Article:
December 16, 2016 | IT & Telecom
The results of the U.S. Presidential elections have elicited nervous and unsure responses in the last few weeks from IT outsourcing major players. The Indian-dominated offshore IT services market has already been in the doldrums due to weak quarterly results and rather pessimistic forecasts issued by most Indian IT services – the rising ‘threat’ of Robotics Process Automation and intense competitive rivalry on new contracts/renewals, where an increased propensity to multi-source while shortening contract duration has challenged top and bottom lines of the outsourcing markets. And Trump’s victory isn’t likely to elevate their spirits, at least in the shorter term.
Donald Trump’s big promise during his much-talked about 18-month campaign has revolved around getting offshored jobs back to the United States. This clearly leads to tightening of immigration and offshoring policies to curb or limit outsourcing – the route that most U.S. corporations take to yield the benefits of labor arbitrage. Trump’s position could deliver a telling blow to the Indian IT outsourcing business, which derives nearly 60% of its revenues through businesses in the United States.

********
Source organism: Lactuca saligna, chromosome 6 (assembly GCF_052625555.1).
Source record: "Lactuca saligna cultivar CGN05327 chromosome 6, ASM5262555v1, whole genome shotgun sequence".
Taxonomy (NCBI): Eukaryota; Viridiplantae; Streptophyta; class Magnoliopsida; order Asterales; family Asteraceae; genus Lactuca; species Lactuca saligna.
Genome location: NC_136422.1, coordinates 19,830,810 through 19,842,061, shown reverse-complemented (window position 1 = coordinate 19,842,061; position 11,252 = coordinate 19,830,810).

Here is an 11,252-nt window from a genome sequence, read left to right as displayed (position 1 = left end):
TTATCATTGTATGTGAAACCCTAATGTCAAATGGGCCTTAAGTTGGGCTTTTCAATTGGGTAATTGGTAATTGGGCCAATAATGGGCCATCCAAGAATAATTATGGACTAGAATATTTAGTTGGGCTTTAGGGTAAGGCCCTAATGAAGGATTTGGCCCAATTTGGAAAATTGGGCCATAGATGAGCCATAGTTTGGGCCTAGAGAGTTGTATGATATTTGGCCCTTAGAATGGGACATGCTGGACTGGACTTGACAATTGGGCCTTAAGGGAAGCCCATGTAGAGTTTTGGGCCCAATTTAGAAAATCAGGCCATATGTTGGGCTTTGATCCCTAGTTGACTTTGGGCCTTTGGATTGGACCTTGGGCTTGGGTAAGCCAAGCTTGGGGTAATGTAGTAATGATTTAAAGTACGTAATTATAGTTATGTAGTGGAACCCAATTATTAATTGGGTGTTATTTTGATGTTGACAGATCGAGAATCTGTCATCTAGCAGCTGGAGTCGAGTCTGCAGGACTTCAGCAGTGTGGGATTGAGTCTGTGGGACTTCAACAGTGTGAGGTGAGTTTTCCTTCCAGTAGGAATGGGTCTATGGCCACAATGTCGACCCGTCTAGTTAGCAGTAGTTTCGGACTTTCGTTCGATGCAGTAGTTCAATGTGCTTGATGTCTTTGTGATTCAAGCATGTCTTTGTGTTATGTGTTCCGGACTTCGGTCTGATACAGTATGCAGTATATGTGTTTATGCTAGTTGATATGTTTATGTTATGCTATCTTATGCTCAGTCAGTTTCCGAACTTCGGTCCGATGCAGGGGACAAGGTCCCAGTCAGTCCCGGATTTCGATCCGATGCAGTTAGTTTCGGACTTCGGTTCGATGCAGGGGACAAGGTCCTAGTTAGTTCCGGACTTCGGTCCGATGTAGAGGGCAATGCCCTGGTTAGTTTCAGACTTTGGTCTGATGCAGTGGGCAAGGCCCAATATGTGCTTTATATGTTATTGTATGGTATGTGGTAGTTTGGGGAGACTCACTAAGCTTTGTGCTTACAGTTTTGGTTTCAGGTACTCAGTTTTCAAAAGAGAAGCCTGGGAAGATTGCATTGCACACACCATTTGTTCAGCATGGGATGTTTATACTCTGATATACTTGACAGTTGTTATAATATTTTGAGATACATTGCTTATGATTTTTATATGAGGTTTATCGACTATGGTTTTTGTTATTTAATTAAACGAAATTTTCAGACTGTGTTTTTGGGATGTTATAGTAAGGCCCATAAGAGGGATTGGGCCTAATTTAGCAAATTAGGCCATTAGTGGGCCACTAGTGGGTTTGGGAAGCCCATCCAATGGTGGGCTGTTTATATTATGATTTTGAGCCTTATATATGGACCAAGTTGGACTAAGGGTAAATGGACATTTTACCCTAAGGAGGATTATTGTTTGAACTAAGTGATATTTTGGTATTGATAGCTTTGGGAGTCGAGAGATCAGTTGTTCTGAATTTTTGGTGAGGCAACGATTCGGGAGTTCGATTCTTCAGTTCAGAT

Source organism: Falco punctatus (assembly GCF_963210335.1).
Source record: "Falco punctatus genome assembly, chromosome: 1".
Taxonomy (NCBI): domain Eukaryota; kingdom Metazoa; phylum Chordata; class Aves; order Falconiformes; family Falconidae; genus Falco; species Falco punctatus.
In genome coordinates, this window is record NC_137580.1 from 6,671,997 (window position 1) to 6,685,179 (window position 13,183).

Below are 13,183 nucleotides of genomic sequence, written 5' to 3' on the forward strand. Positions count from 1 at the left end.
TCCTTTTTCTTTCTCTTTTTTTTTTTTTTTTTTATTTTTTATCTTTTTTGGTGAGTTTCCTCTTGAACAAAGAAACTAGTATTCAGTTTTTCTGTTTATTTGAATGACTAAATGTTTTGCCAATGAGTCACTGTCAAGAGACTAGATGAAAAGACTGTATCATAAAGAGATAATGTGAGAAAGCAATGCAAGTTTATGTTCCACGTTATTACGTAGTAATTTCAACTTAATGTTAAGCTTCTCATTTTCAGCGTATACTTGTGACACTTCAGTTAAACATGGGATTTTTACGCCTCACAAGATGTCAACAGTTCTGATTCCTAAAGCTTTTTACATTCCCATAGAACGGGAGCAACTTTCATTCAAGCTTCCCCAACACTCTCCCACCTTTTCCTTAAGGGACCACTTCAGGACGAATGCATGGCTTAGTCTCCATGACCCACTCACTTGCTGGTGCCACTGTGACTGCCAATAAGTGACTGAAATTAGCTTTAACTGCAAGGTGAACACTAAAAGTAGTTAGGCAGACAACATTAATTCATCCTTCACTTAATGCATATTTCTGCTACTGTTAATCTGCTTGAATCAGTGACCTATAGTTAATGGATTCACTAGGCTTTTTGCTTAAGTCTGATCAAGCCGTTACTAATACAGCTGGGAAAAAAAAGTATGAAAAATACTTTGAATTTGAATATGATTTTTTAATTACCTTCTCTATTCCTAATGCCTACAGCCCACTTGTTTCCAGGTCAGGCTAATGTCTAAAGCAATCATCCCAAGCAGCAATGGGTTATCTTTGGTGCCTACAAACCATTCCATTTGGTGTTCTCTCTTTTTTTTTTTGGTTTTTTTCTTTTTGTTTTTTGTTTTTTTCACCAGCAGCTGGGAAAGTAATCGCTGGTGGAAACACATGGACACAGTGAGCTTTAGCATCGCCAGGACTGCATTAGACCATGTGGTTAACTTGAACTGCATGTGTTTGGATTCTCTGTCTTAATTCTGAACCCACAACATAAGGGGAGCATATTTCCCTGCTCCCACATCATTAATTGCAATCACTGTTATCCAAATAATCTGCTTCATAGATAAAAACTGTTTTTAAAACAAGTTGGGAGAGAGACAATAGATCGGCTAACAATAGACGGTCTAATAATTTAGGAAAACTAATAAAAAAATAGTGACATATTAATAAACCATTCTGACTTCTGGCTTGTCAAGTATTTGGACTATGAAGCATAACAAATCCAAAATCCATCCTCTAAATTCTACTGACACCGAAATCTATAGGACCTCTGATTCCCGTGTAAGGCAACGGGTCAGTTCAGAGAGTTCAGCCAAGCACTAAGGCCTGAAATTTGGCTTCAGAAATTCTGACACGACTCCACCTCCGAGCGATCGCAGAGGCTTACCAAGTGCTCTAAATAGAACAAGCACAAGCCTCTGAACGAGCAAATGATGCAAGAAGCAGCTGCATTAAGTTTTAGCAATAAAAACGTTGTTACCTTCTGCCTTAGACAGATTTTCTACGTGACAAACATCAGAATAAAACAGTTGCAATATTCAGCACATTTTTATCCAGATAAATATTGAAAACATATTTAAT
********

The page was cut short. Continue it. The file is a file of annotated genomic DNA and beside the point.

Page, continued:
The mix of temp vs permanent staff is about to drastically change:
Cloud-based service delivery and automation will expand the competitive footprint:
I foresee challenging times ahead for the Indian IT and BPO suppliers – and their recent quarterly announcements and tepid forecasts for the next year lends support to my view. One can expect large scale consolidation to happen in the industry. Smaller outsourcing organizations may lose relevance and struggle to survive while the bigger organizations with a wealth of cash deposits will look to acquire or partner with U.S.-based start-ups (to strengthen the digital portfolio) or U.S.-based established firms (consulting firms can be a likely ally for strengthening the consulting capabilities of the outsourcing majors) to impact the nationality mix of their workforce.
We recommend that sourcing and procurement executives, anchoring key outsourcing contracts for their respective organizations, to take a hard and honest look at the viability of their supplier partners to sustain and survive amidst the mentioned challenges and the upcoming competitive onslaught. They should make future partnership decisions only when this essential due-diligence measure has been considered and executed.